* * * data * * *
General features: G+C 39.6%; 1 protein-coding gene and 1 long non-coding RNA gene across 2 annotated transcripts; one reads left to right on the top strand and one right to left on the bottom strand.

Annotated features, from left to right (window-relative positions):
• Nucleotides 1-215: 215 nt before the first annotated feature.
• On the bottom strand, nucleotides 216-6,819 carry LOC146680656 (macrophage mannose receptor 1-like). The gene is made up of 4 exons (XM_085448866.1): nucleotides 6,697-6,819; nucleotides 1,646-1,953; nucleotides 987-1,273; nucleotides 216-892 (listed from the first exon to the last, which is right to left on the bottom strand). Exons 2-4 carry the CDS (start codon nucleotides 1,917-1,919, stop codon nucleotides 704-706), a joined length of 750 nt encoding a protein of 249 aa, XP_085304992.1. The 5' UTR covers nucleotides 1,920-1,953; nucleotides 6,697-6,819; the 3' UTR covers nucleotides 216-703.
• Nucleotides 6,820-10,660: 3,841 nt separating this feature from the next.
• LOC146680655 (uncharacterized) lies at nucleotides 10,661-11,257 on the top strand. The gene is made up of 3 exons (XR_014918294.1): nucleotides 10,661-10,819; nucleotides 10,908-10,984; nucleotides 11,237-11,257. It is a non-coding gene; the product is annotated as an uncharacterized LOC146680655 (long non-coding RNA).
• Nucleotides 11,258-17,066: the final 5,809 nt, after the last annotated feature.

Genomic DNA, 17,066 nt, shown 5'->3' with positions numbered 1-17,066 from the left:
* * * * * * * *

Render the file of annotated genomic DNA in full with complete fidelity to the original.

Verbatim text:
General features: G+C 39.6%; 1 protein-coding gene and 1 long non-coding RNA gene across 2 annotated transcripts; one reads left to right on the top strand and one right to left on the bottom strand.

Annotated features, from left to right (window-relative positions):
• Nucleotides 1-215: 215 nt before the first annotated feature.
• On the bottom strand, nucleotides 216-6,819 carry LOC146680656 (macrophage mannose receptor 1-like). The gene is made up of 4 exons (XM_085448866.1): nucleotides 6,697-6,819; nucleotides 1,646-1,953; nucleotides 987-1,273; nucleotides 216-892 (listed from the first exon to the last, which is right to left on the bottom strand). Exons 2-4 carry the CDS (start codon nucleotides 1,917-1,919, stop codon nucleotides 704-706), a joined length of 750 nt encoding a protein of 249 aa, XP_085304992.1. The 5' UTR covers nucleotides 1,920-1,953; nucleotides 6,697-6,819; the 3' UTR covers nucleotides 216-703.
• Nucleotides 6,820-10,660: 3,841 nt separating this feature from the next.
• LOC146680655 (uncharacterized) lies at nucleotides 10,661-11,257 on the top strand. The gene is made up of 3 exons (XR_014918294.1): nucleotides 10,661-10,819; nucleotides 10,908-10,984; nucleotides 11,237-11,257. It is a non-coding gene; the product is annotated as an uncharacterized LOC146680655 (long non-coding RNA).
• Nucleotides 11,258-17,066: the final 5,809 nt, after the last annotated feature.

Genomic DNA, 17,066 nt, shown 5'->3' with positions numbered 1-17,066 from the left: